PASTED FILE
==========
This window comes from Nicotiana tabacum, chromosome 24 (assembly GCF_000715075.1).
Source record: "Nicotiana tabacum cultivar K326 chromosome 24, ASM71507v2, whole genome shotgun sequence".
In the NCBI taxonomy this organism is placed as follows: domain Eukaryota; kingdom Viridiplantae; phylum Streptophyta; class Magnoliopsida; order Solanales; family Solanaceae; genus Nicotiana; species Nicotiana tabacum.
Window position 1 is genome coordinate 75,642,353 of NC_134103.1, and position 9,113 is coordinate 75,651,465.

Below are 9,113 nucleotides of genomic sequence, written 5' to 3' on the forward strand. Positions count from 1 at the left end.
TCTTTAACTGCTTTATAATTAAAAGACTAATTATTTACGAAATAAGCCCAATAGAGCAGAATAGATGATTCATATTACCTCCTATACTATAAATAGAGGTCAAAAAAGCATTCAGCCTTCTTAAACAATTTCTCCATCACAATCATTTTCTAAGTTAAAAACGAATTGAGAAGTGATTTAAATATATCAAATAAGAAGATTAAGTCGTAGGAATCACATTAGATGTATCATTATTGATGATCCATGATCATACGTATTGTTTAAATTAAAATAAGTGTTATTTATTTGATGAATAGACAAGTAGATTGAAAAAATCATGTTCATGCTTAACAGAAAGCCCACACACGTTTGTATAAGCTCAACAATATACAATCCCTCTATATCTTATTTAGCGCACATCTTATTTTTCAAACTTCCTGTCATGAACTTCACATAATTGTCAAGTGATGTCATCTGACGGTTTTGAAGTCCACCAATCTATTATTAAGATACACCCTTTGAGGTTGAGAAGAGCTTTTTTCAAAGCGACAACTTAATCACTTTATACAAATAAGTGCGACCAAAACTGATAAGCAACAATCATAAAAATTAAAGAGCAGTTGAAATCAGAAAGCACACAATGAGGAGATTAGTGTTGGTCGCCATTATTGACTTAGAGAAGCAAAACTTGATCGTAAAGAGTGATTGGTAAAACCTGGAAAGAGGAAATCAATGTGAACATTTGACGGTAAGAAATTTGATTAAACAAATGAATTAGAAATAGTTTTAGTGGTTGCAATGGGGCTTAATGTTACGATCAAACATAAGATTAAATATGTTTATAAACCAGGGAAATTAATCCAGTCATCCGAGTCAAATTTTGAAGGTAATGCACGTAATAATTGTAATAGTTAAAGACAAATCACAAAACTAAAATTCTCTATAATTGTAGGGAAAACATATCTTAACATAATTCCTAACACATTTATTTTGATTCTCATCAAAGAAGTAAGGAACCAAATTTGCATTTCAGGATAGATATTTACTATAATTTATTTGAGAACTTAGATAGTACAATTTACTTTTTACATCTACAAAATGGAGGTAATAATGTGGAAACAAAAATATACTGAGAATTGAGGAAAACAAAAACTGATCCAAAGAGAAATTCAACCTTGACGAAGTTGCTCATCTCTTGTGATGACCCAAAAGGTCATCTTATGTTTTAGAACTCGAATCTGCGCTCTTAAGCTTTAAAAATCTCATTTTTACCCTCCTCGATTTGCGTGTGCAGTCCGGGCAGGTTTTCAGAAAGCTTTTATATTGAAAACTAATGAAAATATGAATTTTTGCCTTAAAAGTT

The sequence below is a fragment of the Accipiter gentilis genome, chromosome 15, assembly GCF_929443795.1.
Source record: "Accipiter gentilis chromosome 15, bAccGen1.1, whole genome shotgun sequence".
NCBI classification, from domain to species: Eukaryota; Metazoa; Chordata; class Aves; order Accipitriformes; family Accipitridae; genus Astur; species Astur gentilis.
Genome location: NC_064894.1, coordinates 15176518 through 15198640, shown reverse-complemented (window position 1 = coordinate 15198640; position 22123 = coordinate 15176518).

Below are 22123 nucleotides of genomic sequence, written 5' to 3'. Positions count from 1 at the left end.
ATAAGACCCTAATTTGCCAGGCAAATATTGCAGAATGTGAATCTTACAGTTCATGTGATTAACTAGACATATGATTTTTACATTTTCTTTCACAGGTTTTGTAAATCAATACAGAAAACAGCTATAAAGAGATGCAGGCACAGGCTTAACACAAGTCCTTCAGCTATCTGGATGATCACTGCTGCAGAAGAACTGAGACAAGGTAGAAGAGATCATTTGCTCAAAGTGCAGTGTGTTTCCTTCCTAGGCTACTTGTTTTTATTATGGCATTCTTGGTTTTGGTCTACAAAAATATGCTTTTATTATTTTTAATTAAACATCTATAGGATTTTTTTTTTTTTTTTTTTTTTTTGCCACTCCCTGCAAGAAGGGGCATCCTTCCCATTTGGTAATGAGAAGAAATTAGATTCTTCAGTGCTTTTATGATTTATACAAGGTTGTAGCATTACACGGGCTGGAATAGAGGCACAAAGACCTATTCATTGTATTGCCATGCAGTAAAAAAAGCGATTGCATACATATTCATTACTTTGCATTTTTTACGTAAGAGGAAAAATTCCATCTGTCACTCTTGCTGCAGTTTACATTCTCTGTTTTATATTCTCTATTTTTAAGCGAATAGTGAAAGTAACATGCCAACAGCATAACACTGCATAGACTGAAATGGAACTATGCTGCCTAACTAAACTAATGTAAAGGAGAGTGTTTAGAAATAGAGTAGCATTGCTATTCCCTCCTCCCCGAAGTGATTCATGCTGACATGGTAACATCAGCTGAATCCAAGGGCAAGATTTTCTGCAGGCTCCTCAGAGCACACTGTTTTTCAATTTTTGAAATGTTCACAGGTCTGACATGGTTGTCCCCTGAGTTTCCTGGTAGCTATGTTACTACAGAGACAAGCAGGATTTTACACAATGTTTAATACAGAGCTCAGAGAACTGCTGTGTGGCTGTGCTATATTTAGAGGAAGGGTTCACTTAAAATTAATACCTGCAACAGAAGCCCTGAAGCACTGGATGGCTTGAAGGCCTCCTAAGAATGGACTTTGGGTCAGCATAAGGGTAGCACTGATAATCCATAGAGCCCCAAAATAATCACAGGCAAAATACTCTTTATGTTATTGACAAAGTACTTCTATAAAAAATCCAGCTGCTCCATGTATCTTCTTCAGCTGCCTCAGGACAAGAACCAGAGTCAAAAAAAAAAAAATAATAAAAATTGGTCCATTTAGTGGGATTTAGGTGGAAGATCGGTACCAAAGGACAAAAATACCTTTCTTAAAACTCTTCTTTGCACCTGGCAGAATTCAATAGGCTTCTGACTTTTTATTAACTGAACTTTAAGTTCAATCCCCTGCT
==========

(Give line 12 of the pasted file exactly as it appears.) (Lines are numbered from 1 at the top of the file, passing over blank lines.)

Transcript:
ATAAGACCCTAATTTGCCAGGCAAATATTGCAGAATGTGAATCTTACAGTTCATGTGATTAACTAGACATATGATTTTTACATTTTCTTTCACAGGTTTTGTAAATCAATACAGAAAACAGCTATAAAGAGATGCAGGCACAGGCTTAACACAAGTCCTTCAGCTATCTGGATGATCACTGCTGCAGAAGAACTGAGACAAGGTAGAAGAGATCATTTGCTCAAAGTGCAGTGTGTTTCCTTCCTAGGCTACTTGTTTTTATTATGGCATTCTTGGTTTTGGTCTACAAAAATATGCTTTTATTATTTTTAATTAAACATCTATAGGATTTTTTTTTTTTTTTTTTTTTTTTGCCACTCCCTGCAAGAAGGGGCATCCTTCCCATTTGGTAATGAGAAGAAATTAGATTCTTCAGTGCTTTTATGATTTATACAAGGTTGTAGCATTACACGGGCTGGAATAGAGGCACAAAGACCTATTCATTGTATTGCCATGCAGTAAAAAAAGCGATTGCATACATATTCATTACTTTGCATTTTTTACGTAAGAGGAAAAATTCCATCTGTCACTCTTGCTGCAGTTTACATTCTCTGTTTTATATTCTCTATTTTTAAGCGAATAGTGAAAGTAACATGCCAACAGCATAACACTGCATAGACTGAAATGGAACTATGCTGCCTAACTAAACTAATGTAAAGGAGAGTGTTTAGAAATAGAGTAGCATTGCTATTCCCTCCTCCCCGAAGTGATTCATGCTGACATGGTAACATCAGCTGAATCCAAGGGCAAGATTTTCTGCAGGCTCCTCAGAGCACACTGTTTTTCAATTTTTGAAATGTTCACAGGTCTGACATGGTTGTCCCCTGAGTTTCCTGGTAGCTATGTTACTACAGAGACAAGCAGGATTTTACACAATGTTTAATACAGAGCTCAGAGAACTGCTGTGTGGCTGTGCTATATTTAGAGGAAGGGTTCACTTAAAATTAATACCTGCAACAGAAGCCCTGAAGCACTGGATGGCTTGAAGGCCTCCTAAGAATGGACTTTGGGTCAGCATAAGGGTAGCACTGATAATCCATAGAGCCCCAAAATAATCACAGGCAAAATACTCTTTATGTTATTGACAAAGTACTTCTATAAAAAATCCAGCTGCTCCATGTATCTTCTTCAGCTGCCTCAGGACAAGAACCAGAGTCAAAAAAAAAAAAATAATAAAAATTGGTCCATTTAGTGGGATTTAGGTGGAAGATCGGTACCAAAGGACAAAAATACCTTTCTTAAAACTCTTCTTTGCACCTGGCAGAATTCAATAGGCTTCTGACTTTTTATTAACTGAACTTTAAGTTCAATCCCCTGCT